Baldies' Blog began originally in the UK by a 26 year old journalist with a blood cancer on a mission to inform the world about bone marrow donation.

He has since died, and I took on the cause of making cancer care more transparent for everybody.

Cancer is a disease that will touch everybody through diagnosis or affiliation: 1 in 2 men will be diagnosed and 1 in 3 woman will hear those words, "You Have Cancer."

I invite you to read how I feel along my journey and
how I am continuing to live a full life alongside my Hodgkin's lymphoma, with me controlling my cancer, not my cancer controlling me.

I hope that "Baldies' Blog" will prepare you to handle whatever life sends you, but especially if it's the message, "You Have Cancer."

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Sunday, June 7, 2009

Flea Market Finds

I knew today was going to be a good day when I rolled out of bed this morning, EARLY, at the time I had wanted to awaken, 5:30 am.

This gave me time to roll out of bed, shower, take my medications, get dressed, make my coffee, pack the coolor and snacks for the day, and make my morning smoothies, without which, I would surely crumple over into a pile of wasteful mush.
I need my protein. I must have my food.
A long time family friend, Dennis, came by at 6:30 to help finish loading up the truck (Hi Dennis, thanks for the help).
Alexis had woken up and was dressed and ready to move for our big yard sale.
I was all loaded up like a flea market/yard sale pro.
You would have thought I did these things all the time the way I was charging around.
Dennis and I trekked a two car caravan over to St.Luke’s with Xander and Jon quickly following behind.When we rolled up and spotted our nice, shady, place for the day, I knew I would be in heaven.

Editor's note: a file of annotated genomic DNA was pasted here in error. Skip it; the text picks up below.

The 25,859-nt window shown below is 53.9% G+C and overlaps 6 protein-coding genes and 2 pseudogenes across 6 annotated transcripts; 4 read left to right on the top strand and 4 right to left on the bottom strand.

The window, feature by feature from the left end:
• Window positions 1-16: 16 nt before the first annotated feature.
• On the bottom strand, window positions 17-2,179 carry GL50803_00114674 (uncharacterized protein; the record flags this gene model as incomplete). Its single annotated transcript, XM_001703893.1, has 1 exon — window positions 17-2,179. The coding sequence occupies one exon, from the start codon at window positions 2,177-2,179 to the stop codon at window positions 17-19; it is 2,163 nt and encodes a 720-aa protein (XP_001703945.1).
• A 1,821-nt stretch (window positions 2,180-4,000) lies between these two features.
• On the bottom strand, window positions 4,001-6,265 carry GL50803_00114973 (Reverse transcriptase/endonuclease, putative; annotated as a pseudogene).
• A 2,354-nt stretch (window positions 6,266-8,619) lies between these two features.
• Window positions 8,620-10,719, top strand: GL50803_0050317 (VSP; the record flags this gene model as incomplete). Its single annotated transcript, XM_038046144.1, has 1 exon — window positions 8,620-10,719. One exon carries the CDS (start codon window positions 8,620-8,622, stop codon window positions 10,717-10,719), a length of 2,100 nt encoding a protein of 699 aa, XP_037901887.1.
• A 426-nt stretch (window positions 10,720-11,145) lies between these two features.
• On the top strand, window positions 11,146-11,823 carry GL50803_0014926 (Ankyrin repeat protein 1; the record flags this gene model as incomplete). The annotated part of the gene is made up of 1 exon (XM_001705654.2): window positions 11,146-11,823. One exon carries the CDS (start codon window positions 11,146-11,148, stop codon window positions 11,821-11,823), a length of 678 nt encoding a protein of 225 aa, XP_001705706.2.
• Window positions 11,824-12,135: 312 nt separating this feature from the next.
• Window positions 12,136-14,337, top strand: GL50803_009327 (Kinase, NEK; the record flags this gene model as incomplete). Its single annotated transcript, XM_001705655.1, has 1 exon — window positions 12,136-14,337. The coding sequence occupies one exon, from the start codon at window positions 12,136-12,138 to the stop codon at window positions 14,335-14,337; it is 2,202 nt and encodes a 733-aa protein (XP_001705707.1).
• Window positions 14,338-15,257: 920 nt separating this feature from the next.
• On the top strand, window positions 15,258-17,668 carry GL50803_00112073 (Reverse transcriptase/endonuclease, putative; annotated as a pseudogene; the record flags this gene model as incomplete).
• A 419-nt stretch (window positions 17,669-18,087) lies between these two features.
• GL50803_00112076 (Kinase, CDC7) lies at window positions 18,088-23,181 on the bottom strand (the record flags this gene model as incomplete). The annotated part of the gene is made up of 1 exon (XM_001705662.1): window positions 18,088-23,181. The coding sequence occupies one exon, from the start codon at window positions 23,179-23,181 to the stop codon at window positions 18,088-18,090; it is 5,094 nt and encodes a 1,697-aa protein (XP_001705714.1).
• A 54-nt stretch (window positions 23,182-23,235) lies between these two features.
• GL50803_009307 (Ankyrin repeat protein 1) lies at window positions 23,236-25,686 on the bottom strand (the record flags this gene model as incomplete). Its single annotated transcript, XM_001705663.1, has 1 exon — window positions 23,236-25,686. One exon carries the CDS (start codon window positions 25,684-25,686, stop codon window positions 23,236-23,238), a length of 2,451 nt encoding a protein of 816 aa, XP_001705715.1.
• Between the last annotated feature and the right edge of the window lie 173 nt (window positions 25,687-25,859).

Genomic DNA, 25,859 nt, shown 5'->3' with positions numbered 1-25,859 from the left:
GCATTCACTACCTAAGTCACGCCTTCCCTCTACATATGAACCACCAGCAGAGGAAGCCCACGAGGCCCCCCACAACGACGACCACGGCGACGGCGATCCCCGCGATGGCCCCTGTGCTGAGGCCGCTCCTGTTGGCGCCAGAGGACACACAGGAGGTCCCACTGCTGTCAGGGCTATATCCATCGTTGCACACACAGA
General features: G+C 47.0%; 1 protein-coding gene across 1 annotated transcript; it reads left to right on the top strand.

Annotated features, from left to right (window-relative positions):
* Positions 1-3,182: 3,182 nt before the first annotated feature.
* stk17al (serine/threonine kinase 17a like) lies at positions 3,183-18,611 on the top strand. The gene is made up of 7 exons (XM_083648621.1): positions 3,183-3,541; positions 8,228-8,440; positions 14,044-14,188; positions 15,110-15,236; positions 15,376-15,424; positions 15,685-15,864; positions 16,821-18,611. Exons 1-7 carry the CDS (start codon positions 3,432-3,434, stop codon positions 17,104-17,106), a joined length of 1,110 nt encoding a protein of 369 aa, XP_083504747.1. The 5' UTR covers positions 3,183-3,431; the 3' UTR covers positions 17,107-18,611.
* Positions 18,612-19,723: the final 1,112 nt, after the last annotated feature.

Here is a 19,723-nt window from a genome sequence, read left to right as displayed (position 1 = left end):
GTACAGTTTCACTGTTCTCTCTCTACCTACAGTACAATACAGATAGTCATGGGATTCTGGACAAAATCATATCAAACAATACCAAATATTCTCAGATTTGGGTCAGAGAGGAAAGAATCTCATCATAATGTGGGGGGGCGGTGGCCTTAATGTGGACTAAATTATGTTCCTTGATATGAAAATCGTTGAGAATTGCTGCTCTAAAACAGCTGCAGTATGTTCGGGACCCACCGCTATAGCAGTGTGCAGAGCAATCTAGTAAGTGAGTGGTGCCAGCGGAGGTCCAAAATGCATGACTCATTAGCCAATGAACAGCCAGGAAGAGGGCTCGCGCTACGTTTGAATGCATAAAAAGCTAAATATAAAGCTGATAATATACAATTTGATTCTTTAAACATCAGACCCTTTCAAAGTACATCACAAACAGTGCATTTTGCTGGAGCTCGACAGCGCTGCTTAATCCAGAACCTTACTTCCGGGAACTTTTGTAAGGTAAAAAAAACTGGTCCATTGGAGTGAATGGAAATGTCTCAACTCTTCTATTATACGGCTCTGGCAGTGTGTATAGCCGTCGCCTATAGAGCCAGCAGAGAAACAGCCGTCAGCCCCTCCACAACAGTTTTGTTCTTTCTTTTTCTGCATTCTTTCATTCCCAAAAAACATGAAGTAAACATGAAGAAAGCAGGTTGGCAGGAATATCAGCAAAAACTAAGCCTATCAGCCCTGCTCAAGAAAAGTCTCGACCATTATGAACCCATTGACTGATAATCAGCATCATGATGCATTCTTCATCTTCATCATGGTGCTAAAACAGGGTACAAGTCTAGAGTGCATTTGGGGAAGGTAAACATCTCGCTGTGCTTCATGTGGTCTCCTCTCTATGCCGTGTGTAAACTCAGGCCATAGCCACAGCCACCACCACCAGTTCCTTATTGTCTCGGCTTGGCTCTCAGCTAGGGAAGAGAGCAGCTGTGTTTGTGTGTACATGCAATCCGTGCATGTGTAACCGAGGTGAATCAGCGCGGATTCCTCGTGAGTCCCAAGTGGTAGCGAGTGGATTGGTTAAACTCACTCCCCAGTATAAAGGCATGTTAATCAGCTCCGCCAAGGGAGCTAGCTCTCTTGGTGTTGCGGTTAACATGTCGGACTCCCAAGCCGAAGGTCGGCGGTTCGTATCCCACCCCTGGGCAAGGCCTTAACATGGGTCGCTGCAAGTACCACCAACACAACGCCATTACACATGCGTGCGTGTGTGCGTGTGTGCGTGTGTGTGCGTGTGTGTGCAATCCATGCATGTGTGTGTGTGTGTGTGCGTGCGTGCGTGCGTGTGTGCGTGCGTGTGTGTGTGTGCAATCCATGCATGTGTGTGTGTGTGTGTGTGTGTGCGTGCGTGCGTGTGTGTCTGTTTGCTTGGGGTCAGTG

Everything was taken care of. The work was worth it. My day would e a success. It wouldn’t be a waste of my time and energy.
I knew this since as I was sitting down and beginning to lay out and organize all my things for sale, I turned my head to the left and my eyes landed on a food dehydrator.
A food dehydrator! It was new, in a box, for $20. My goal for raising money was to make at least the $45 to run and buy a food dehydrator from Wal-mart the very next day.

Yes, simple people like simple things. This was what would make me happy. I have big plans for that dehydrator and my diet.
I want to get back to the simplicity of things. I want to get back to my roots, literally. I’m going to grow food and dry them and have my very own herbs and dehydrated fruits since it costs WAY too much to keep buying these premade TRAIL mixes that I knew I could make myself if only I had that $50 bucks for a food dehydrator.
But that dehydrator came to me. Just like Oprah said it would from “The Secret.”
I sent out the vibe to the universe that this was how I wanted to facilitate my healing. I wanted to hunt and gather all the great, random foods that surround my home: tea berries, dandelions, chives, basil, sage, blueberries, blackberries, and so on, and so forth and dehydrate them to turn the into teas or elixirs or trail mixes to promote healing within my system.
Then, if it promotes healing in my system, it could promote healing in others.
This whole idea really goes with the whole “recessionista” craze too.
But I’m not being fashionable here, I’m doing what I have to do. I hope I make it look cool.
I’ve never been a big spender.
I want to look expensive, but not be expensive.